A couple of weeks ago Gordon Brown gave a heavily covered speech on social mobility. For once the media didn’t round on him and tear him to pieces – principally because he was doing what the commentariat had been telling him to do for weeks. This was Brown being Brown. Maybe speeches like this wouldn’t be enough to turn things around for him, but at last he was acting on his convictions, telling us what he really thought, trying to show us why he had sought the premiership with such singleness of purpose. The speech was all about the need to build a society in which no talent would be wasted and no child left behind because of the disadvantages of their background.
I have considerable but inchoate misgivings about this politics of social mobility which I have written about here before, but I want to develop a new objection here. Brown strikes a very positive tone in talking about all this. In his speeches about social mobility there is nothing of the gloomy Calvinist preacher misanthropically bloviating about human fallibility and unimprovability. Man’s trajectory for Brown is upward: Enlightenment Progress, not the Fall. In fact, we are collectively poised before a vista of munificent opportunity. Or as he put it in his hammer-and-nails English, we can look forward to the prospect of ‘as fast an expansion of occupational change as we have seen in our history.’
The next twenty years can be both unprecedentedly good and a sort of historical recapitulation of the post-war zenith of social mobility at a higher pitch of intensity. 6 million in unskilled jobs today could become 500,000 in 2020. And all this because we have been thrown into a new world – the world of the globalised economy. The speed of change, the threat to existing ways of doing things, threatens some; but not Brown. He understands the challenge of globalisation, but he understands even more keenly that globalisation is an irresistible exhortation to self-improvement. It is our response to this global economic challenge – through our unequalled commitment to education and skills – that will lead Britain into an epoch of social advance in which no one (well, only a paltry 500,000 people) will be left behind:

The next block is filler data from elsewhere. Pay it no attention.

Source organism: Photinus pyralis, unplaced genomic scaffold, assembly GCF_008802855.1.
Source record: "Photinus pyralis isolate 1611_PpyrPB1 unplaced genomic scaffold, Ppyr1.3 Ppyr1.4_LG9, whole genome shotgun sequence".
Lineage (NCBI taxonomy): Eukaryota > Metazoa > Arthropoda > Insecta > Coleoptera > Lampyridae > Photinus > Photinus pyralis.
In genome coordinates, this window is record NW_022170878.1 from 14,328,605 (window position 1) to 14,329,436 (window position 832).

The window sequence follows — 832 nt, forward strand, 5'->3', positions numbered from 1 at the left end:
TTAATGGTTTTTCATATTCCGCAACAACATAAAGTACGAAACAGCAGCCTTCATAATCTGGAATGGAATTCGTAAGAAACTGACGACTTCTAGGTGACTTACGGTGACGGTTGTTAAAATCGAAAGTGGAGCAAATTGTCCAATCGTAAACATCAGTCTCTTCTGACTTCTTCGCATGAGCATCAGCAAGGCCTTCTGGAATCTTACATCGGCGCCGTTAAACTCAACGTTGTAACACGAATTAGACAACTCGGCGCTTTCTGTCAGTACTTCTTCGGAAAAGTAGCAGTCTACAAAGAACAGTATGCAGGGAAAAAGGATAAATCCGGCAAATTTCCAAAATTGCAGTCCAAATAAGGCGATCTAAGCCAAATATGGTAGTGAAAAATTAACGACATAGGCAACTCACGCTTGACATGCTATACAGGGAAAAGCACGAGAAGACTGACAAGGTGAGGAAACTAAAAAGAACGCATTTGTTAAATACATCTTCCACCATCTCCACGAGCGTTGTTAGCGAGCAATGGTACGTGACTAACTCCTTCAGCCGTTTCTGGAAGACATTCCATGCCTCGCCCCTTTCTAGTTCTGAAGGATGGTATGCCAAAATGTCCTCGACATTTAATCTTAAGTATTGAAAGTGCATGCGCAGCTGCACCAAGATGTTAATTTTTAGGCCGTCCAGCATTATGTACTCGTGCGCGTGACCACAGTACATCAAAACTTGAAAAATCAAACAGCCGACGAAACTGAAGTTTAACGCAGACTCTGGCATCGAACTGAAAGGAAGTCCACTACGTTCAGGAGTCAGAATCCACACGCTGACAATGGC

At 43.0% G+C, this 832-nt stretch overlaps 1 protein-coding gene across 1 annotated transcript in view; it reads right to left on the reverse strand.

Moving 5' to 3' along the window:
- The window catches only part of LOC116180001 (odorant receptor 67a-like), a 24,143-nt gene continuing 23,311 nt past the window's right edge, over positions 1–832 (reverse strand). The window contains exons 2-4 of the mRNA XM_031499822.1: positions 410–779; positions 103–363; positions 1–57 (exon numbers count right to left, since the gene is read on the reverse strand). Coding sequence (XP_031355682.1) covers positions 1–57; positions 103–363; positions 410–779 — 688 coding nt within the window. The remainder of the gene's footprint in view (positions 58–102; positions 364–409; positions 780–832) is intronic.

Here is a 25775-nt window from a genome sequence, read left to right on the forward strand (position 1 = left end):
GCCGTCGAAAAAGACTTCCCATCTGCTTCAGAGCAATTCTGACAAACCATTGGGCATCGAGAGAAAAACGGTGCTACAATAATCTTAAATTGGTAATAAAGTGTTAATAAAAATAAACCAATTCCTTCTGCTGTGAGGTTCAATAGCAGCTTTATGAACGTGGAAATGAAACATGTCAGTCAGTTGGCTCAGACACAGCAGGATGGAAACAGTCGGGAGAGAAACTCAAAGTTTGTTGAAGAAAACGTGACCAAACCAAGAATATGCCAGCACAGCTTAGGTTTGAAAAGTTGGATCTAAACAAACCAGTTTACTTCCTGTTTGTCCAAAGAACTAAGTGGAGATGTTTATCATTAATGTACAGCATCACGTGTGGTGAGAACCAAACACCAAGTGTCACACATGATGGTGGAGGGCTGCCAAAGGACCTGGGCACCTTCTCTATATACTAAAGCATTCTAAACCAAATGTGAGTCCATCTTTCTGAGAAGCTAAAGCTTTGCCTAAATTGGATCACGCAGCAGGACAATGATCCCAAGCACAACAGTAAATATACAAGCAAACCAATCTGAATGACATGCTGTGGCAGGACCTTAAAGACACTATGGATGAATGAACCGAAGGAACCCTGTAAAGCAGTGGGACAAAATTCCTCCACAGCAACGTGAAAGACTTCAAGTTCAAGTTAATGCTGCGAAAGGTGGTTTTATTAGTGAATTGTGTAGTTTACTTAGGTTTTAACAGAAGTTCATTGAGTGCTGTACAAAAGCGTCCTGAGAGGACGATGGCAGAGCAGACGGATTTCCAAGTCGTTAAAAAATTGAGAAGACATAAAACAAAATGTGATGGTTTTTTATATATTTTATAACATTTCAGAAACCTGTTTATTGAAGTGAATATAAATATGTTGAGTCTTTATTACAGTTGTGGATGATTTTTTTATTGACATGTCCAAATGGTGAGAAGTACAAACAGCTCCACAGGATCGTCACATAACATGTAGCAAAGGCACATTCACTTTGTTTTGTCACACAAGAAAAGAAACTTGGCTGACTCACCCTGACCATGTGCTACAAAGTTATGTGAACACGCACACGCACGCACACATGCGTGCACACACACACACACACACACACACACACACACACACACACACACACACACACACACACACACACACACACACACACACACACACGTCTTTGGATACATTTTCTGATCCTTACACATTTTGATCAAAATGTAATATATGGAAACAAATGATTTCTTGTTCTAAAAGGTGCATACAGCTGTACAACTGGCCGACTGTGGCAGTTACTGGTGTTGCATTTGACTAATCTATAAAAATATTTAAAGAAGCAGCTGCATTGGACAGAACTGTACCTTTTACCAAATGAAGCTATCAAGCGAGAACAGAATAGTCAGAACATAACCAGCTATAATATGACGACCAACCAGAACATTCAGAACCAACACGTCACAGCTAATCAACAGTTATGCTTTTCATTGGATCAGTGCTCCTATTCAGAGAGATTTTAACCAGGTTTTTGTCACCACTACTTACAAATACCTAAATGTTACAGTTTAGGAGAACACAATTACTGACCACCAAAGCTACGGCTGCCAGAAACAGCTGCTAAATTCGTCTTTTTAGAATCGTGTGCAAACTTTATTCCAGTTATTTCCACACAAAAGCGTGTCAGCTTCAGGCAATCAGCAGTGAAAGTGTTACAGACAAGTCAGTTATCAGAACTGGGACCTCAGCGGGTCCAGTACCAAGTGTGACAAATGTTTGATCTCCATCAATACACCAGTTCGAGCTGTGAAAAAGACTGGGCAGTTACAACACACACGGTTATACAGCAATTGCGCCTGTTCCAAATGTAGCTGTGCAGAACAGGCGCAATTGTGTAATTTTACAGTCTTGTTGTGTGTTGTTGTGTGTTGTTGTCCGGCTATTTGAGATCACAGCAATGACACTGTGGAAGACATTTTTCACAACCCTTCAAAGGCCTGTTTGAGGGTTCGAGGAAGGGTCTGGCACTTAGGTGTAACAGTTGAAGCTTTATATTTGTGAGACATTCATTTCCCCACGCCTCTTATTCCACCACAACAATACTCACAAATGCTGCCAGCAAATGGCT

‘[W]hile the post-45 wave of social mobility came from changes wrought by the opening up of our national economy, the new wave of social mobility comes from changes that are wrought by opening up the whole global economy.’
Thinking in terms of the national economy is now outmoded, practically Victorian. The market is terrestrial now; risk has been run through the global multiplier, but so has opportunity. Borders are fences behind which timid people hide; they are artificial limits on growth and prosperity. The stakes have suddenly got very high, but that’s a good thing because it will create the right sort of incentives which will make us do whatever needs to be done to win:
‘So instead of opportunities limited by the old sheltered national economy that needed a certain number of people for particular jobs, there will be potentially unlimited opportunities for the forward march of social mobility, opened up by the changes in the wider global economy.’